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Doubleday, Neltje de Graff (23 October 1865–21 February 1918), natural history writer, was born in Chicago, Illinois, the daughter of Liverius de Graff, owner of a men’s clothing store, and Alice Fair. She attended St. John’s School in New York City and the Misses Masters’ School in Dobbs Ferry, New York. In 1885 her family moved to Plainfield, New Jersey. On 9 June 1886 she married ...

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Douglas, Marjory Stoneman (07 April 1890–14 May 1998), author and environmentalist, was born in Minneapolis, Minnesota, the daughter of Florence Lillian Trefethen Stoneman, who went by the name of Lillian, and Frank Bryant Stoneman, a businessman and newspaper editor. When Marjory was three her father's business failed, and the family moved to Providence, Rhode Island. Further business reverses took a toll on Lillian Stoneman's mental health and resulted in a nervous breakdown. Not long thereafter, Lillian separated from her husband and, with her six-year-old daughter, traveled to Taunton, Massachusetts, to live with her parents and unmarried sister....

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Eifert, Virginia S. (23 January 1911–16 June 1966), writer, was born in Springfield, Illinois, the daughter of Ernest Snider, a building engineer for the Elks Club, and Felicie Cottet. As a child Eifert was fascinated by wildlife. She spent much time outdoors, especially in Springfield’s Washington Park, and read nature books by such authors as ...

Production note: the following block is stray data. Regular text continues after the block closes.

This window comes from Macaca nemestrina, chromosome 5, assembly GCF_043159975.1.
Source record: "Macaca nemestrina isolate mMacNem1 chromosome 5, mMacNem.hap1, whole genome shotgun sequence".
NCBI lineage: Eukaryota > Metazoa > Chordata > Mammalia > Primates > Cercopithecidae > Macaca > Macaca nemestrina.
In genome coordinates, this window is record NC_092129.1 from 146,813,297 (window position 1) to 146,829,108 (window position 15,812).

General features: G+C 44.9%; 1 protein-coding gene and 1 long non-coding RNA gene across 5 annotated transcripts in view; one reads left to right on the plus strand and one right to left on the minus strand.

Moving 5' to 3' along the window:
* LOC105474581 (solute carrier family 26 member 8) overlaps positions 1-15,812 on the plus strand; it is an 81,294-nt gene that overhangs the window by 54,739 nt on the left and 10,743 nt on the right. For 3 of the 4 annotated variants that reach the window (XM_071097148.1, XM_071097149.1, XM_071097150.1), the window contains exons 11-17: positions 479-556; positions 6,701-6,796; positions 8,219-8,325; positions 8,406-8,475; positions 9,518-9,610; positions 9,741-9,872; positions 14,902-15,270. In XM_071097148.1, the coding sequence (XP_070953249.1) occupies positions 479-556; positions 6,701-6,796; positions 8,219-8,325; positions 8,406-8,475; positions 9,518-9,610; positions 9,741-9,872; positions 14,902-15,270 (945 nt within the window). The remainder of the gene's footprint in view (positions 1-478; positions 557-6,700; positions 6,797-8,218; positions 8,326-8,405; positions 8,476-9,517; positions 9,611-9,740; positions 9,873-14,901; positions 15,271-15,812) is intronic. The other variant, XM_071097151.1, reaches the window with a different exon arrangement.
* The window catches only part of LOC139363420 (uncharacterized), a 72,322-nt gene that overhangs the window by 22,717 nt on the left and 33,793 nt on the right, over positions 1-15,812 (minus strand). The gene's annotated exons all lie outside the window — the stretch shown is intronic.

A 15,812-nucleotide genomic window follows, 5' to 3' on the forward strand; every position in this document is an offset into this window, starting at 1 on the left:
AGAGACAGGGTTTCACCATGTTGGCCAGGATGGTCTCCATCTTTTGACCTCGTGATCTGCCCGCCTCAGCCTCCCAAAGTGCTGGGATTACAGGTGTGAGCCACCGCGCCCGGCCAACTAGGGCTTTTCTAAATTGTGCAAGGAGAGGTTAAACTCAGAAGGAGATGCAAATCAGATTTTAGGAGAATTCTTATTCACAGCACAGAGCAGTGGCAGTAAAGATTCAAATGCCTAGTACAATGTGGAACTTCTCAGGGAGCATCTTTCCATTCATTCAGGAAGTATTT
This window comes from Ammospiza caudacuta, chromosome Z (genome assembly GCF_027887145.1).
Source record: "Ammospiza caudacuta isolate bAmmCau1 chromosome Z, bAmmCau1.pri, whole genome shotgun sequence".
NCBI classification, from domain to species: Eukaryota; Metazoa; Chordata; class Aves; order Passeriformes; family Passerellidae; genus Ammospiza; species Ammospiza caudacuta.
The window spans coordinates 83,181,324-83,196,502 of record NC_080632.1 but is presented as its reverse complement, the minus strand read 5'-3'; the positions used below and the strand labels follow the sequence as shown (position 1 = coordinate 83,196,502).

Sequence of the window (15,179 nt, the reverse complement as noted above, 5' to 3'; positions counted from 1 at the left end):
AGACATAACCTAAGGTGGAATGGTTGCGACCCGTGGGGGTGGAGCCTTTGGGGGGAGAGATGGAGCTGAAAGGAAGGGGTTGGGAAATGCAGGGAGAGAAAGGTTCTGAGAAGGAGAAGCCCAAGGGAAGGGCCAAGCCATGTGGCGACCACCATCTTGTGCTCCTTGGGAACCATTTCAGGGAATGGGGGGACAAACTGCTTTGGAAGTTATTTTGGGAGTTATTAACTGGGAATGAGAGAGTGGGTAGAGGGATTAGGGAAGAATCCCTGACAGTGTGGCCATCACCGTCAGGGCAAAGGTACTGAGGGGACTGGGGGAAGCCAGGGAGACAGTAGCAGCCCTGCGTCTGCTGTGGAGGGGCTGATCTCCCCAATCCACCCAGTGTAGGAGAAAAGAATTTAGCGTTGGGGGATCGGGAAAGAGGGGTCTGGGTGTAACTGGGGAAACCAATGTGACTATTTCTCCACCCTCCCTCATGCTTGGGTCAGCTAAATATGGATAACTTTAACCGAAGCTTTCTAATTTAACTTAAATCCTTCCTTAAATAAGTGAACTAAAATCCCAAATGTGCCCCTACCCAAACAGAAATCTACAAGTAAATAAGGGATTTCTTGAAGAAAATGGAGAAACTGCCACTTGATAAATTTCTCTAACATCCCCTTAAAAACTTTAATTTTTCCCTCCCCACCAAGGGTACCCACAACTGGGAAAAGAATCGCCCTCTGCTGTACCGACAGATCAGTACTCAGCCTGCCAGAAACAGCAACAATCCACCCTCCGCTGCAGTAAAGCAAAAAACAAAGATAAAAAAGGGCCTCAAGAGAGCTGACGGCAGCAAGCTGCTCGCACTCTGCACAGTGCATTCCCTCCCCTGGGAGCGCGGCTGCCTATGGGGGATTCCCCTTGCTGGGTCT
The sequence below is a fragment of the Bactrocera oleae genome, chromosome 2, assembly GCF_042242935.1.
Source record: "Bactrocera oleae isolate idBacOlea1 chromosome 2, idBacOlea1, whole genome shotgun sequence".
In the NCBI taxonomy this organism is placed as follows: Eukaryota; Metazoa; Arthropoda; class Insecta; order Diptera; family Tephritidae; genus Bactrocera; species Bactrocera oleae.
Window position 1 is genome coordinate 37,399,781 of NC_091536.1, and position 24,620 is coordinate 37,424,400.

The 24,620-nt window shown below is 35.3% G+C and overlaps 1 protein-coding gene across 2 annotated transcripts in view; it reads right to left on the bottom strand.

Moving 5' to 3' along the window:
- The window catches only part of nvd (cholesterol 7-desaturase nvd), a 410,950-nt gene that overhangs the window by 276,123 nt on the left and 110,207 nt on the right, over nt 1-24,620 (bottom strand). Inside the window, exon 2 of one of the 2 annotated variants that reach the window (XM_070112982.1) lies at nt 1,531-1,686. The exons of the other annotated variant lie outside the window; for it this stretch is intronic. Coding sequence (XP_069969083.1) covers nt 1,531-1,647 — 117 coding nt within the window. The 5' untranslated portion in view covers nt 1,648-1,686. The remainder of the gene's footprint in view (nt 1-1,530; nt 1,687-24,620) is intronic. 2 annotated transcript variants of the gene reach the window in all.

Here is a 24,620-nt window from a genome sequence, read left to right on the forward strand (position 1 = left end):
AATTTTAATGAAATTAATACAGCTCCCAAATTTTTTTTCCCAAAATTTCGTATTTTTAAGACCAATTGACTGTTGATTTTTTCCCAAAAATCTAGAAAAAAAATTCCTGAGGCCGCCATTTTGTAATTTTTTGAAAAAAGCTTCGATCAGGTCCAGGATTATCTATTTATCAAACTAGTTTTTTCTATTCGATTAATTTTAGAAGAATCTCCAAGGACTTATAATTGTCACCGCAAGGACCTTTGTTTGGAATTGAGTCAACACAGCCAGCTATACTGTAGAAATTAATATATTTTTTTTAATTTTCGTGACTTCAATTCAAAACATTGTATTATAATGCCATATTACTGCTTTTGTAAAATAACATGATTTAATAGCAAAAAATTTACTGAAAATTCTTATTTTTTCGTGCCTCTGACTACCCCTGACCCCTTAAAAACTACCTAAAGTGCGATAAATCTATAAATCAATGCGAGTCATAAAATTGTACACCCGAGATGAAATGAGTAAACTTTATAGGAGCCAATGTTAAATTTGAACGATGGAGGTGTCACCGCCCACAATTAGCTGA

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Furbish, Kate (19 May 1834–06 December 1931), botanist and watercolorist, was born in Exeter, New Hampshire, the daughter of Benjamin Furbish, a hardware merchant and civic leader, and Mary A. Lane. The family moved to Brunswick, Maine, when Furbish was an infant, and she was educated in the Brunswick schools. Her public school education was supplemented by art courses in Portland and Boston, botanical study in Boston, and the study of French literature in Paris. In 1870 she began to focus on the Maine flora, and for the next sixty-one years she devoted herself to its study. She did not marry, and on her father’s death in 1873 she inherited enough money to live comfortably on her own for the remainder of her life....

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Herrick, Sophia McIlvaine Bledsoe (26 March 1837–09 October 1919), editor and writer, was born in Gambier, Ohio, the daughter of Albert Taylor Bledsoe, a lawyer and professor of mathematics, and Harriet Coxe. Sophia, or Sophie, grew up in Springfield, Illinois, where her father practiced law, and in Mississippi and Virginia, where he taught at the state universities. She was educated at boarding schools in Cincinnati and Dayton. In 1860 she married James Burton Herrick, an Episcopal clergyman, and moved with him to New York City. Between 1862 and 1865 Sophia and James had three children. In 1868 they separated, and Sophia and the children moved to Baltimore to join her father, who had served as assistant secretary of war in the Confederate government....